But naturally what distinguishes his style from that of the modern neorealist art-house is that Wiseman’s subjects are in fact people and not creations. In spite of the fictive or dramatic nature of his films, they nonetheless contain an element of the ineluctably real, however fragmented, decontextualized, or undernarrated it might seem. Wiseman’s subjects are often people in great physical or psychic distress, or indeed people navigating the frustrations, responsibilities, or mundanities of their jobs or their lives in society. In the face of the bare fact of his subjects, Wiseman’s project is thus as suitably modest as his view of some of the institutions he documents: his films attempt to present “a picture of reality, an interpretation of reality, or a new reality [which] depends on how the viewer looks at the film and interprets what he has seen and heard.”1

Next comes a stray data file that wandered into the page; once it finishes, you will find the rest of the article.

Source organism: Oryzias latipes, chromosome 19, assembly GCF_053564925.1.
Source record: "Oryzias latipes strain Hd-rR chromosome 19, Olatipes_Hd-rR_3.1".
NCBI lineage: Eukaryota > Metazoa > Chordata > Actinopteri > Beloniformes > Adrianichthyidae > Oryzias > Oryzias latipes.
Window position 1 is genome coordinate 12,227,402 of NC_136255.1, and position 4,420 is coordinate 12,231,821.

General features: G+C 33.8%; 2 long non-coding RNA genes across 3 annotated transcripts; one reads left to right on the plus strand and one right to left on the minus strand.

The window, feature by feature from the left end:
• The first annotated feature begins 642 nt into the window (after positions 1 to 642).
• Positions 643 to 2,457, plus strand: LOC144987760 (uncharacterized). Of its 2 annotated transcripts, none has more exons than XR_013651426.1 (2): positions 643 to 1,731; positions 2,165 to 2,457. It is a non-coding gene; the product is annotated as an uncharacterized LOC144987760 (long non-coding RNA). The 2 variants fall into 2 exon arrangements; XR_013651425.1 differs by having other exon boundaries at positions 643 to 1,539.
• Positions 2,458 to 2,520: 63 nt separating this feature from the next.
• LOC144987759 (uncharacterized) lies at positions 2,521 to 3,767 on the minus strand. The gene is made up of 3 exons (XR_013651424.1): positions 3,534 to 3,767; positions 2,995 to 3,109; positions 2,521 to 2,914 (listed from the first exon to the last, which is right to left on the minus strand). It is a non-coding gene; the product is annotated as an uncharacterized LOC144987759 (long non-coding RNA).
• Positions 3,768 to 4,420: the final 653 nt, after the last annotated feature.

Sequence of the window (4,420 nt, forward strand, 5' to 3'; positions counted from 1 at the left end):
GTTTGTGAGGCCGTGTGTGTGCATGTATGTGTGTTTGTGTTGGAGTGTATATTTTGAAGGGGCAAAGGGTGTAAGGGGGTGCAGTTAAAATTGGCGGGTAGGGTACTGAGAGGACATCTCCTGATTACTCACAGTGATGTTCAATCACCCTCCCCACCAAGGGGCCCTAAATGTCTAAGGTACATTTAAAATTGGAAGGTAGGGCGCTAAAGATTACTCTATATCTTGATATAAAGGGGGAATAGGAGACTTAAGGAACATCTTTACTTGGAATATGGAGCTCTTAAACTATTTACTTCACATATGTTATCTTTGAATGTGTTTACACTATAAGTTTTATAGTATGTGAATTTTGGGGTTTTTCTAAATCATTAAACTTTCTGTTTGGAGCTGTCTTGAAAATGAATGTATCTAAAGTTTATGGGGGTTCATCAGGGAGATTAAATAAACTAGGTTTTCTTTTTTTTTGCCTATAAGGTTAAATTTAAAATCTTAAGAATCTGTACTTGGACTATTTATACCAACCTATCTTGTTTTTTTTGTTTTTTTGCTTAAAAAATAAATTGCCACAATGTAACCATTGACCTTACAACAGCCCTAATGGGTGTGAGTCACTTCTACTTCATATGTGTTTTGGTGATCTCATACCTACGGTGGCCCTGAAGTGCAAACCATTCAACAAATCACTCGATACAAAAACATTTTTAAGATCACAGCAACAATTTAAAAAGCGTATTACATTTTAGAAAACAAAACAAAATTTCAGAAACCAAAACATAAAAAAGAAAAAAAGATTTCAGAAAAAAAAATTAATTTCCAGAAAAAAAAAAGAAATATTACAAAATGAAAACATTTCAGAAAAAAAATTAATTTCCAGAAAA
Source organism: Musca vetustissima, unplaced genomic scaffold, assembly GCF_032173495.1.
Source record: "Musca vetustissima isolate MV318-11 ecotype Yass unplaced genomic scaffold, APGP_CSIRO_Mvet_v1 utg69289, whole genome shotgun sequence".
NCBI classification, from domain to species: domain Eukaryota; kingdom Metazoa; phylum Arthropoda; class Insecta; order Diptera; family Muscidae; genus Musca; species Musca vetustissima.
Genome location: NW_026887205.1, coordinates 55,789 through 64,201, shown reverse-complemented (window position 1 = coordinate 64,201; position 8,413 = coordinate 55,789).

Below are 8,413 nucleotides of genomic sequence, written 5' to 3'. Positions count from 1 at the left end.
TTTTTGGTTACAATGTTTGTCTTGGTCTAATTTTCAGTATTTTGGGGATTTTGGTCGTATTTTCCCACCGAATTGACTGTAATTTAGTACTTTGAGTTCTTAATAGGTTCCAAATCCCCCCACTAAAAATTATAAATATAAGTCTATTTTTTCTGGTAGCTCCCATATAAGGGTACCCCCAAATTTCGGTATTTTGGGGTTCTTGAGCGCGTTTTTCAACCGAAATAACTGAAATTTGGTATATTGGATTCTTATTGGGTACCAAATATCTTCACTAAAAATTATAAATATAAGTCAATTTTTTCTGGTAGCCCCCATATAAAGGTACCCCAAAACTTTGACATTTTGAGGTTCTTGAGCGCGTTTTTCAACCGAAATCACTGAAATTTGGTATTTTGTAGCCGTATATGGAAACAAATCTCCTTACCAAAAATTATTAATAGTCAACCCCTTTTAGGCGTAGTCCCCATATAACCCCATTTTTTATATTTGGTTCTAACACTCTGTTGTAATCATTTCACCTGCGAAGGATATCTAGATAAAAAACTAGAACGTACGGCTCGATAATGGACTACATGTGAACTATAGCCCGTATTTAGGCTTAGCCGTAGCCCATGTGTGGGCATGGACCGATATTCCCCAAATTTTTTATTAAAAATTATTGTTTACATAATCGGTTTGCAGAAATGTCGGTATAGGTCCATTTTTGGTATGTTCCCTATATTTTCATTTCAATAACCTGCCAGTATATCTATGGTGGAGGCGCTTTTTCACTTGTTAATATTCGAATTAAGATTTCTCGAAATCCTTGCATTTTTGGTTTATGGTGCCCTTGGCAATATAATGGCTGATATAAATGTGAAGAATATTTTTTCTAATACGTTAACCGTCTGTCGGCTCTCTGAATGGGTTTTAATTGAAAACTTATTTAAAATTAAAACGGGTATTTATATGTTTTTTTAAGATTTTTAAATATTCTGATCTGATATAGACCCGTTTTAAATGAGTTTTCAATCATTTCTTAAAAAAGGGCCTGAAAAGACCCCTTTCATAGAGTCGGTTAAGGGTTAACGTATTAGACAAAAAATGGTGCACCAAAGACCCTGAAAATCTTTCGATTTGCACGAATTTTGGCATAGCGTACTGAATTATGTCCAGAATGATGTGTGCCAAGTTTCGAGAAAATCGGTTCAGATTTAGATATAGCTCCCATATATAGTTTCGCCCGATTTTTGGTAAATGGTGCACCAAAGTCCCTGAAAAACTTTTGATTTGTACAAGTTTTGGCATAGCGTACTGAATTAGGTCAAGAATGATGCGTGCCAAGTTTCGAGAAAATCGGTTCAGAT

For the next month, we’ll be featuring reviews of a couple of dozen of Wiseman’s films (many of which are newly available to the public on DVD), as well as an interview with the director himself.
Introduction by Leo Goldsmith
Law & Order1969
Sinai Field Mission1978
Adjustment & Work1986
High School II1994
Domestic Violence / Domestic Violence 22001 / 2002
The Last Letter2002